LONDON – Game 16 of the National Football League’s bold crusade beyond its own borders arrived in London on Sunday, making this as good a time as any to take a quick look at what we have learned from the ongoing experiment to give America’s game an English twist.
Needless to say, football hasn’t conquered Britain enough to divert attention from its own passion: football (of the round ball variety). Even after all these visits, some of those who packed into Twickenham Stadium on Sunday afternoon weren’t quite sure what was going on, perplexed by such oddities as the game stopping every couple of minutes and the pitch — sorry, field — being invaded by cheerleaders with regularity.
Los Angeles Rams owner Stan Kroenke confidently asserted earlier this year that his franchise was poised to become not just the team of London, but of the global NFL audience. It must have been somewhat disappointing then, to see the number of Rams supporters at the home of rugby outnumbered by those in New York Giants gear. And the Jacksonville Jaguars, New England Patriots, Pittsburgh Steelers, Miami Dolphins and pretty much every other NFL team you can think of. Perhaps it is Kroenke’s loss, but it might be a victory for other owners.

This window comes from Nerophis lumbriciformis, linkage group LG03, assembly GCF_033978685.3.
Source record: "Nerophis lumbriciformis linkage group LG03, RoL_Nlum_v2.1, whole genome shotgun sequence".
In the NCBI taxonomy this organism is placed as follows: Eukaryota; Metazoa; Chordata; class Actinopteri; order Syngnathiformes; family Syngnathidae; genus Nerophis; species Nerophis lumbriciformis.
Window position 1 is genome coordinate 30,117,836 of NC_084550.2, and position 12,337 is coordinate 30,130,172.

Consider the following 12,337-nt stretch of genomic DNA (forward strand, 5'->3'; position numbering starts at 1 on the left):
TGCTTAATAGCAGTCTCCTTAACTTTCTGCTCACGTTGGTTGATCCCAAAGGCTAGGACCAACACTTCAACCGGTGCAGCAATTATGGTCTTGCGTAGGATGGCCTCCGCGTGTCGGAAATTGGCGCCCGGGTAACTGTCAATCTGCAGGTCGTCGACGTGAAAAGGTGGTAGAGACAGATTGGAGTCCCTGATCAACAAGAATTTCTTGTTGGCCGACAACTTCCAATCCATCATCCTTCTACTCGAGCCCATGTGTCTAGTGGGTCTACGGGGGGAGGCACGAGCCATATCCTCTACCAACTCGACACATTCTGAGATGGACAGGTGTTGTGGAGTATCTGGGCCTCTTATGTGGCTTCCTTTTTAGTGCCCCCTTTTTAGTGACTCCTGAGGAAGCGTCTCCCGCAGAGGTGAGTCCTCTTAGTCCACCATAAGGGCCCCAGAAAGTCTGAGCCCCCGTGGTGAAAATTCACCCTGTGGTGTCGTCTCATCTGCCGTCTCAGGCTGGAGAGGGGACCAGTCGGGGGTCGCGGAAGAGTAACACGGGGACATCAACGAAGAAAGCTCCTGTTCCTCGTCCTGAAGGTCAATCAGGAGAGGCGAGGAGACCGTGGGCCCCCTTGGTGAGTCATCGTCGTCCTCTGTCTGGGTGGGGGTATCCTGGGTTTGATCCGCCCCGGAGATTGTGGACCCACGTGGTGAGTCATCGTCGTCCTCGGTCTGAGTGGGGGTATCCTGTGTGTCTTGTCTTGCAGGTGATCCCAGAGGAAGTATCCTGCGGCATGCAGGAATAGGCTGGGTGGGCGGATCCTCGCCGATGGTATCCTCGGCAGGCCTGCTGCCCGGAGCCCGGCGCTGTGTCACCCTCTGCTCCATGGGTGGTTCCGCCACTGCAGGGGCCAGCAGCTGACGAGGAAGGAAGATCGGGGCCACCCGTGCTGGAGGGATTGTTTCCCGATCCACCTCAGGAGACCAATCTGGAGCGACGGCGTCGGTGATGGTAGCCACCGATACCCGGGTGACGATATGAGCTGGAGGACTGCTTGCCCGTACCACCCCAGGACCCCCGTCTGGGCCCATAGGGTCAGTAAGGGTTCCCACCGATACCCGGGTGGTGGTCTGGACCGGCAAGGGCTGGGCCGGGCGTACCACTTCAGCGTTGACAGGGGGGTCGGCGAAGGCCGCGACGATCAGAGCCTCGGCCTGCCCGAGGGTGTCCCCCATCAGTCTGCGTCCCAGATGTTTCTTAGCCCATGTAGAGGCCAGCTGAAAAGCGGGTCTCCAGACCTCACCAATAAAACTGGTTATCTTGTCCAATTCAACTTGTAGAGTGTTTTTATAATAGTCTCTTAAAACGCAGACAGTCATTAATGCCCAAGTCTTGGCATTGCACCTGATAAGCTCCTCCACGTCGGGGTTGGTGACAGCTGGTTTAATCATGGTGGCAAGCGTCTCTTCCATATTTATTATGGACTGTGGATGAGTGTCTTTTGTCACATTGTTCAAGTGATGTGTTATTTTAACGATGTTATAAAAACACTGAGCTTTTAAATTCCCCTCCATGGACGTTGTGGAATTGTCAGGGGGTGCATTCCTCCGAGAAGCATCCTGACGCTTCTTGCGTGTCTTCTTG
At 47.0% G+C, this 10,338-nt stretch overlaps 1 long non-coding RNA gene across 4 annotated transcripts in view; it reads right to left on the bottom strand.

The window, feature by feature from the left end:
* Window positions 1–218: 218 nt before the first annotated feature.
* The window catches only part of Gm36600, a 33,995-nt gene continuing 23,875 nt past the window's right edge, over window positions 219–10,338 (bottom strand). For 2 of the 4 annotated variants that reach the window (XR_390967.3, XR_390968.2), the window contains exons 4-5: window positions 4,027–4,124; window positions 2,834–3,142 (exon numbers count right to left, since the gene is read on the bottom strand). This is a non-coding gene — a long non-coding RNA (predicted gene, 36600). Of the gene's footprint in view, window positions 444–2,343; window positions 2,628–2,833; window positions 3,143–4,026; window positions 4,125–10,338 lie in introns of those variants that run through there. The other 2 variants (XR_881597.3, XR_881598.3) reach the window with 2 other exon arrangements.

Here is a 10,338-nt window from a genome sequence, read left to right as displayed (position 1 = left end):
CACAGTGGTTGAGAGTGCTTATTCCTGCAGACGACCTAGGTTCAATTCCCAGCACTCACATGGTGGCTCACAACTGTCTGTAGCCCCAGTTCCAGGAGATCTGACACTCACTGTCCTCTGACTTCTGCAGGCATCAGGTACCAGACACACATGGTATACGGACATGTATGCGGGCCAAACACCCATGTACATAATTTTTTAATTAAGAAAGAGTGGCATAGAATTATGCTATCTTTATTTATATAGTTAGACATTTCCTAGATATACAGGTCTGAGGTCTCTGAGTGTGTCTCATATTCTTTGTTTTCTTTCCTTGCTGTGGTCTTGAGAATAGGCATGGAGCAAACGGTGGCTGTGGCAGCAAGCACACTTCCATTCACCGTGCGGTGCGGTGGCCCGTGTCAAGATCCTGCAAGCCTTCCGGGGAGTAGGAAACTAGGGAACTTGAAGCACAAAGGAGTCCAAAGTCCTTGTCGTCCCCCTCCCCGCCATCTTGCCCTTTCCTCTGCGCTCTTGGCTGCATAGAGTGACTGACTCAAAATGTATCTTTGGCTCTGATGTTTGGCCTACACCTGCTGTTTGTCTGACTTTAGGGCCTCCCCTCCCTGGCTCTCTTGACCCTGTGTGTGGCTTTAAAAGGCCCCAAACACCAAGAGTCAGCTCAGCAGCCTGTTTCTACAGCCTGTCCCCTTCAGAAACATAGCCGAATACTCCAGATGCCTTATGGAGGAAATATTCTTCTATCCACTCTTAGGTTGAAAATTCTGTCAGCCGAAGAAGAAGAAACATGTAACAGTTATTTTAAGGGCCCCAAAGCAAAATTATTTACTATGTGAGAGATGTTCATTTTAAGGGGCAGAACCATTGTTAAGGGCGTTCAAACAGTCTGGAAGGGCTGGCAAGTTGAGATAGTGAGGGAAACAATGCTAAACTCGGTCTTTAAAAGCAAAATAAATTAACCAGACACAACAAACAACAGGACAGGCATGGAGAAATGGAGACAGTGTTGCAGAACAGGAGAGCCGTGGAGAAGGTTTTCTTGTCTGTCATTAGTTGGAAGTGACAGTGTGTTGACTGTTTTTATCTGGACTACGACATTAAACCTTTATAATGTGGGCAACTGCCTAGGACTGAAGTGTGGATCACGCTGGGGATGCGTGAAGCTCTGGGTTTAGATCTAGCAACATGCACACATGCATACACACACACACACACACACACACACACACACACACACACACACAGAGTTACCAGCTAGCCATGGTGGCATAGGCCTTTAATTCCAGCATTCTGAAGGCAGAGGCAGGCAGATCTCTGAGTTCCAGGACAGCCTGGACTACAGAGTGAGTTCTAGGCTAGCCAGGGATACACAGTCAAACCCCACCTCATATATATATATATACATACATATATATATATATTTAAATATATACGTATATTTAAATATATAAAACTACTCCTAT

Even so, perhaps there is a little NFL fatigue going on in the United Kingdom, which got sick of that other great omnipotent bureaucratic entity, the European Union, and kicked it out in a contentious vote over the summer.
Media coverage among the national press was scant ahead of this, the second of three games in a four-week span across the capital. The Sun, Britain’s most-read publication, carried just 100 words ahead of the game, focusing on Rams tight end Lance Kendricks discussing the thrill of swapping St. Louis for Tinseltown, and — fortunately for NFL Commissioner Roger Goodell and the Giants — and ignoring the domestic abuse saga of kicker Josh Brown.
But while the match-up of a pair of 3-3 teams might not have been buzzing on the lips of every Londoner, it is important not to lose sight of the fact that enough of them turned up to fill up one of Europe’s largest and most impressive stadiums.
BBC2, a free-to-air national broadcaster, piped the game live, free of charge and without commercials (imagine that) into millions of British living rooms.
To be fair to those in the stadium, the uninitiated were far from the majority. Plenty of those in attendance knew when to cheer, when to stand, when to duck out for a beer to beat the lines.
Yes, there is an NFL culture here, not a rabid, overwhelming one big enough to be considered a social movement. But it is established, it is committed, and unless Goodell and his band of global thinkers suddenly change tack, it is here to stay.